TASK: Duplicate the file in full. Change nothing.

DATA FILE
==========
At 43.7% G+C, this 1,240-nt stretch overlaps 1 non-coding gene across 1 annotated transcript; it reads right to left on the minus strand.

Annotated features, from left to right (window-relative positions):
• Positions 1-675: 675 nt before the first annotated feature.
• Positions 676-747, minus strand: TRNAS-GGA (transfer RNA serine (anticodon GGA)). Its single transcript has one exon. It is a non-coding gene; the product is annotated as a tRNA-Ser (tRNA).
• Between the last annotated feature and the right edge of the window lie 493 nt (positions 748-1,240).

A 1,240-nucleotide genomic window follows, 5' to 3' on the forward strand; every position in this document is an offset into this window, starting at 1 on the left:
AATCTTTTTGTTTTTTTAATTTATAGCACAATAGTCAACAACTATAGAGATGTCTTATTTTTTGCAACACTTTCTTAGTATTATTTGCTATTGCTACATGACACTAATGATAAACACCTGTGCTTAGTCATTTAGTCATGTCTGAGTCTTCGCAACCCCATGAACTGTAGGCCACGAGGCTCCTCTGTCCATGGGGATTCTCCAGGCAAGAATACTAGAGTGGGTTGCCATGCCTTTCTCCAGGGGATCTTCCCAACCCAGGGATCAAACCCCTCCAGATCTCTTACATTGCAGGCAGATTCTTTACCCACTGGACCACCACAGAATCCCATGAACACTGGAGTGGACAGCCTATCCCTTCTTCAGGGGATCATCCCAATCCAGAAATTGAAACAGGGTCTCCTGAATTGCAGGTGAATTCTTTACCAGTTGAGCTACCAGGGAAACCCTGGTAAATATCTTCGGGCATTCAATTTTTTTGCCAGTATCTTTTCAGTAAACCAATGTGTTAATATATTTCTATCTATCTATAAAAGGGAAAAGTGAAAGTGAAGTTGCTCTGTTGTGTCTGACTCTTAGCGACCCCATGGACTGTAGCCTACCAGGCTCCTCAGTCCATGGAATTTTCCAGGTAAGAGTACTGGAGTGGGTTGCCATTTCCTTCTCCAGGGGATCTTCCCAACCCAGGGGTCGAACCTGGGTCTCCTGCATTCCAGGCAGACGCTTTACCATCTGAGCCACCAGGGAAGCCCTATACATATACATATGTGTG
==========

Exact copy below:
At 43.7% G+C, this 1,240-nt stretch overlaps 1 non-coding gene across 1 annotated transcript; it reads right to left on the minus strand.

Annotated features, from left to right (window-relative positions):
• Positions 1-675: 675 nt before the first annotated feature.
• Positions 676-747, minus strand: TRNAS-GGA (transfer RNA serine (anticodon GGA)). Its single transcript has one exon. It is a non-coding gene; the product is annotated as a tRNA-Ser (tRNA).
• Between the last annotated feature and the right edge of the window lie 493 nt (positions 748-1,240).

A 1,240-nucleotide genomic window follows, 5' to 3' on the forward strand; every position in this document is an offset into this window, starting at 1 on the left:
AATCTTTTTGTTTTTTTAATTTATAGCACAATAGTCAACAACTATAGAGATGTCTTATTTTTTGCAACACTTTCTTAGTATTATTTGCTATTGCTACATGACACTAATGATAAACACCTGTGCTTAGTCATTTAGTCATGTCTGAGTCTTCGCAACCCCATGAACTGTAGGCCACGAGGCTCCTCTGTCCATGGGGATTCTCCAGGCAAGAATACTAGAGTGGGTTGCCATGCCTTTCTCCAGGGGATCTTCCCAACCCAGGGATCAAACCCCTCCAGATCTCTTACATTGCAGGCAGATTCTTTACCCACTGGACCACCACAGAATCCCATGAACACTGGAGTGGACAGCCTATCCCTTCTTCAGGGGATCATCCCAATCCAGAAATTGAAACAGGGTCTCCTGAATTGCAGGTGAATTCTTTACCAGTTGAGCTACCAGGGAAACCCTGGTAAATATCTTCGGGCATTCAATTTTTTTGCCAGTATCTTTTCAGTAAACCAATGTGTTAATATATTTCTATCTATCTATAAAAGGGAAAAGTGAAAGTGAAGTTGCTCTGTTGTGTCTGACTCTTAGCGACCCCATGGACTGTAGCCTACCAGGCTCCTCAGTCCATGGAATTTTCCAGGTAAGAGTACTGGAGTGGGTTGCCATTTCCTTCTCCAGGGGATCTTCCCAACCCAGGGGTCGAACCTGGGTCTCCTGCATTCCAGGCAGACGCTTTACCATCTGAGCCACCAGGGAAGCCCTATACATATACATATGTGTG